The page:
How Do I Divide Our CPP Pensions after We're Divorced?

From Clicklaw Wikibooks

Properly speaking, Canada Pension Plans are equalized, not divided, and what's being equalized are the spouses' pensionable credits.

CPP credits accumulate from the mandatory CPP payroll deductions taken from almost everyone's employment income. These credits build up over the years and are used by the CPP people in Ottawa to calculate the amount of the monthly CPP benefit payments each person will begin to receive when they reach the age of 65, or earlier, if they elect to take their pensions earlier, or later, if they elect to take them later.

Divorced married spouses and separated unmarried spouses may apply to equalize their CPP credits. British Columbia is one of the few provinces that allow couples to not equalize their CPP credits. However, if you decide not to equalize your CPP credits you must have either a court order or a separation agreement that expressly states that the credits won't be equalized. If there's no documentation of an agreement not to equalize CPP credits, either former spouse can apply for an equalization without the consent of the other spouse. It's automatic.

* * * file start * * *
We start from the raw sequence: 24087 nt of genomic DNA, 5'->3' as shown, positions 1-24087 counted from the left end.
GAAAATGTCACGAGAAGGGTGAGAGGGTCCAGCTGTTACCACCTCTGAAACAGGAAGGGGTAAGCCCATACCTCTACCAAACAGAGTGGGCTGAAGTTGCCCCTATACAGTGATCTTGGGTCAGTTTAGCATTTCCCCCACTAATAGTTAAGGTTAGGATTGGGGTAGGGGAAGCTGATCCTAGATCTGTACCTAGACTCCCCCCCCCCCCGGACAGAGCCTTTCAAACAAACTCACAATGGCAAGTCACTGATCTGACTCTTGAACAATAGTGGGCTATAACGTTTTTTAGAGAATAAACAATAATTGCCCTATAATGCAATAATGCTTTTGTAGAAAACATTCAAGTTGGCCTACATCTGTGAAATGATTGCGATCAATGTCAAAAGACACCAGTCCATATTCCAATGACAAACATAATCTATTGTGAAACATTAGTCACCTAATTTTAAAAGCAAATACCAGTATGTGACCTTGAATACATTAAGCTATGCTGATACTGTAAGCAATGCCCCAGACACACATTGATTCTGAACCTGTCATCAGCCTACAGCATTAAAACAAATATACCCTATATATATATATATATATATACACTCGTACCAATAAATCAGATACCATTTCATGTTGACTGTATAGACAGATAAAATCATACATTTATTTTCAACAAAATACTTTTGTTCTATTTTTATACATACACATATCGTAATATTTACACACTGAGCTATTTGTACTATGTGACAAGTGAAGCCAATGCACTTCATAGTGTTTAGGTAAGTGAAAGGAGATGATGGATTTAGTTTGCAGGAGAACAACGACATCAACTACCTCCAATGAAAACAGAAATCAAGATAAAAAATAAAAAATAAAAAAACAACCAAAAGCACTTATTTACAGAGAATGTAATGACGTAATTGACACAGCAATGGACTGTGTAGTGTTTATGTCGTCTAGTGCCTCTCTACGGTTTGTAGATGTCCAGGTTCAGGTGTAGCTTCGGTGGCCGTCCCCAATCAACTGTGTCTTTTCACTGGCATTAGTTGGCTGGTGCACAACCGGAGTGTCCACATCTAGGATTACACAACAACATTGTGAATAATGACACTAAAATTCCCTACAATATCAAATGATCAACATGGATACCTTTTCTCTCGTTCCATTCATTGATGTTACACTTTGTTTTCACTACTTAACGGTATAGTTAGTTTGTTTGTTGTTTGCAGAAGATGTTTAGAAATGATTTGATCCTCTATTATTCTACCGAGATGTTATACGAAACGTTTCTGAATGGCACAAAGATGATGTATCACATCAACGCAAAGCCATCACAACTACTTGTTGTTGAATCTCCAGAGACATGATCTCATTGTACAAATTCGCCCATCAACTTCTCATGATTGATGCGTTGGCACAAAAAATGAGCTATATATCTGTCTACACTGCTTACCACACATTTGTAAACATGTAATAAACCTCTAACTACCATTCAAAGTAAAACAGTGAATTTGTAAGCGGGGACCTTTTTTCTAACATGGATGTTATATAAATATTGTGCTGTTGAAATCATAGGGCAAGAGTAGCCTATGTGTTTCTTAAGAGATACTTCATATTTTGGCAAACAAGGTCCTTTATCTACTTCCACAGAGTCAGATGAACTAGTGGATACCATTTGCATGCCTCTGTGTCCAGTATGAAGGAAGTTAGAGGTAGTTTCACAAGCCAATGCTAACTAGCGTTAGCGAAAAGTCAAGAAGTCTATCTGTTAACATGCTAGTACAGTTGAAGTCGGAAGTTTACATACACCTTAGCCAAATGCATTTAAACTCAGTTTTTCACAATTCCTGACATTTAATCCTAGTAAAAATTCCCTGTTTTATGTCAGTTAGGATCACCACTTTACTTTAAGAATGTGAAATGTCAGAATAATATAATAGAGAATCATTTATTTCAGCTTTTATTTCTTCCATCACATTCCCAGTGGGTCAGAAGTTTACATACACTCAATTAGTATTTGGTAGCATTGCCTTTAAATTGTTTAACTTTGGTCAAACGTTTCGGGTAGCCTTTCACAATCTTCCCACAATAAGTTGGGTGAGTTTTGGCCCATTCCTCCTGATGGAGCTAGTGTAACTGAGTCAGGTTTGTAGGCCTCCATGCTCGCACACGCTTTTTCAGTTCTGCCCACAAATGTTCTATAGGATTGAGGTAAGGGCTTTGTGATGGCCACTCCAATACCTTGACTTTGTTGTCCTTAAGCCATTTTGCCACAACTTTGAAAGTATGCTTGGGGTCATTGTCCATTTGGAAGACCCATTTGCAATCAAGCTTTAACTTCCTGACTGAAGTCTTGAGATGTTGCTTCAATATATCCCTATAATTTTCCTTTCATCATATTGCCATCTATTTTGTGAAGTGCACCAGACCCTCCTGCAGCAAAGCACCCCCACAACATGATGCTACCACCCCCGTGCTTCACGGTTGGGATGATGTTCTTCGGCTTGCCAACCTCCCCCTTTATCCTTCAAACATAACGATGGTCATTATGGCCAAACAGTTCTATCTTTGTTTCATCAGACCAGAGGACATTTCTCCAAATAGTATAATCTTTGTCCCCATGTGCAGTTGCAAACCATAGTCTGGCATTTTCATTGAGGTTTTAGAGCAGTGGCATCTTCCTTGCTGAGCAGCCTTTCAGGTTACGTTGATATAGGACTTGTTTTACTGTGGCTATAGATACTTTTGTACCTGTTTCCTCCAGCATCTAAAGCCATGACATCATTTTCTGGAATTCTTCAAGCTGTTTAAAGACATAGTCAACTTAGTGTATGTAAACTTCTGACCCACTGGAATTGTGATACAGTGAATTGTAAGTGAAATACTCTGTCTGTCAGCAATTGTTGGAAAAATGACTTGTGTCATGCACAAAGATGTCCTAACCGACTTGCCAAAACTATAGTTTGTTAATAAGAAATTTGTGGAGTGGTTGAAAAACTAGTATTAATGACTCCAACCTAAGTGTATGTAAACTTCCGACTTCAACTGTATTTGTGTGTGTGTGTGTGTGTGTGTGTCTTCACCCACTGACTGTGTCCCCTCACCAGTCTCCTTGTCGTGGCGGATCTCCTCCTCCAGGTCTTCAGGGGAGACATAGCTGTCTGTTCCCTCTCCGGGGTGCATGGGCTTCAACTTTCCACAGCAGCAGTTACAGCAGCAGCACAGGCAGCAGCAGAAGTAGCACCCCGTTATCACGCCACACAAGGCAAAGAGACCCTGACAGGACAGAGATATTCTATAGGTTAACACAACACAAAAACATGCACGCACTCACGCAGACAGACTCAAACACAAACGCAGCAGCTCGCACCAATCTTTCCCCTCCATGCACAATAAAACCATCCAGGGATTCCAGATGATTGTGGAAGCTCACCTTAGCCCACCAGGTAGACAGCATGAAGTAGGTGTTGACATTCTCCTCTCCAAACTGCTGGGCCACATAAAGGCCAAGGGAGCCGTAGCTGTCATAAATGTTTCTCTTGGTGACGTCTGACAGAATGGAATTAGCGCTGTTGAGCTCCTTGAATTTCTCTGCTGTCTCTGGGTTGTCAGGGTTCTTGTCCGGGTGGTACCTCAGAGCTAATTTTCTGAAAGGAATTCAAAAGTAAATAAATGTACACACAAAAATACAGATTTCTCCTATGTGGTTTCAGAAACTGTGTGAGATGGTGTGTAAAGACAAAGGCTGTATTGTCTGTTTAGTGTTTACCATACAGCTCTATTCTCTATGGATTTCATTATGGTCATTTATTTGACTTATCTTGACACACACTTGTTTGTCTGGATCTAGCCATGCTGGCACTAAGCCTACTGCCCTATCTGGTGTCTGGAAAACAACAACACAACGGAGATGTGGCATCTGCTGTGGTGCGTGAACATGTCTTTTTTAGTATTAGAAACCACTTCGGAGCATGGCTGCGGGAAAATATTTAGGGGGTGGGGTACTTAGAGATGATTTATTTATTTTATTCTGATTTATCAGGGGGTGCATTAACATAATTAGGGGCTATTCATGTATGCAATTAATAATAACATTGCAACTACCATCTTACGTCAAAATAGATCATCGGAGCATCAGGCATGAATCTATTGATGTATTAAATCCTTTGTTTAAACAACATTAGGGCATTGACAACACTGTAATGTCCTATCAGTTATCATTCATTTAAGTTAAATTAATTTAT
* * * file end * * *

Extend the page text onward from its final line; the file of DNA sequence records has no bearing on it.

The amount of the CPP credits that will be equalized is the amount each spouse accumulated during their relationship after CPP has performed certain adjustments to account for things like periods out of the workforce on parental leave. The total amount of these credits is divided between each spouse. For people who have had a lower income than their former spouse, the equalization of CPP credits will increase the amount of the CPP pension they will eventually receive.

To apply for the equalization of your CPP credits, apply to Service Canada. You can reach Service Canada at:

1-800-277-9914
http://www.servicecanada.gc.ca

For further information about the division of property when spouses break up, you may wish to review the chapter Property & Debt in Family Law Matters.


This information applies to British Columbia, Canada. Last reviewed for legal accuracy by Gayle Raphanel, July 5, 2017.


Creativecommonssmall.png JP Boyd on Family Law © John-Paul Boyd and Courthouse Libraries BC is licensed under a Creative Commons Attribution-NonCommercial-ShareAlike 2.5 Canada Licence.


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